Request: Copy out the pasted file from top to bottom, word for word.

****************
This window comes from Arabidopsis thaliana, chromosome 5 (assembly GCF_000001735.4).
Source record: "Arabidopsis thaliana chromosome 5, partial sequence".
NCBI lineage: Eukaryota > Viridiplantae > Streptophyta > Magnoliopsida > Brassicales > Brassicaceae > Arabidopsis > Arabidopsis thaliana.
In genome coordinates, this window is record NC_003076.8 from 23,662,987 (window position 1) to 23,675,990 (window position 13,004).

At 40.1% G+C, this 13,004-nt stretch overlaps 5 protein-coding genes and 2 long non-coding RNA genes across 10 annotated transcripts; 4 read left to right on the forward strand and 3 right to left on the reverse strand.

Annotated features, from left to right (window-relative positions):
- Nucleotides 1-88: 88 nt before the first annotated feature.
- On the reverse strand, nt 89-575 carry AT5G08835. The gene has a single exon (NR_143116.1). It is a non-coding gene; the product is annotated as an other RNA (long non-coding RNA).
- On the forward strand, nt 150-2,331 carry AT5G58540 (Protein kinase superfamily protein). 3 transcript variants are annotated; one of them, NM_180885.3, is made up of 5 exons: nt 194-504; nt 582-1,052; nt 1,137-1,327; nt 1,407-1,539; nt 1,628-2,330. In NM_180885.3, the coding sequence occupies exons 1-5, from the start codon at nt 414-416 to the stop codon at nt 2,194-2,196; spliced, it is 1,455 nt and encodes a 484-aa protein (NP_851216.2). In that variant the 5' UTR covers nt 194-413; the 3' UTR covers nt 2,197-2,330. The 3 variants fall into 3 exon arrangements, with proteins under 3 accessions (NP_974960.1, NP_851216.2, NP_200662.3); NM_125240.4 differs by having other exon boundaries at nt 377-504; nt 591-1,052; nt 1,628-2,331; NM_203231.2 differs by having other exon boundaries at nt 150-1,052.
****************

This window comes from Arabidopsis thaliana, chromosome 5 (assembly GCF_000001735.4).
Source record: "Arabidopsis thaliana chromosome 5, partial sequence".
NCBI lineage: Eukaryota > Viridiplantae > Streptophyta > Magnoliopsida > Brassicales > Brassicaceae > Arabidopsis > Arabidopsis thaliana.
In genome coordinates, this window is record NC_003076.8 from 23,662,987 (window position 1) to 23,675,990 (window position 13,004).

At 40.1% G+C, this 13,004-nt stretch overlaps 5 protein-coding genes and 2 long non-coding RNA genes across 10 annotated transcripts; 4 read left to right on the forward strand and 3 right to left on the reverse strand.

Annotated features, from left to right (window-relative positions):
- Nucleotides 1-88: 88 nt before the first annotated feature.
- On the reverse strand, nt 89-575 carry AT5G08835. The gene has a single exon (NR_143116.1). It is a non-coding gene; the product is annotated as an other RNA (long non-coding RNA).
- On the forward strand, nt 150-2,331 carry AT5G58540 (Protein kinase superfamily protein). 3 transcript variants are annotated; one of them, NM_180885.3, is made up of 5 exons: nt 194-504; nt 582-1,052; nt 1,137-1,327; nt 1,407-1,539; nt 1,628-2,330. In NM_180885.3, the coding sequence occupies exons 1-5, from the start codon at nt 414-416 to the stop codon at nt 2,194-2,196; spliced, it is 1,455 nt and encodes a 484-aa protein (NP_851216.2). In that variant the 5' UTR covers nt 194-413; the 3' UTR covers nt 2,197-2,330. The 3 variants fall into 3 exon arrangements, with proteins under 3 accessions (NP_974960.1, NP_851216.2, NP_200662.3); NM_125240.4 differs by having other exon boundaries at nt 377-504; nt 591-1,052; nt 1,628-2,331; NM_203231.2 differs by having other exon boundaries at nt 150-1,052.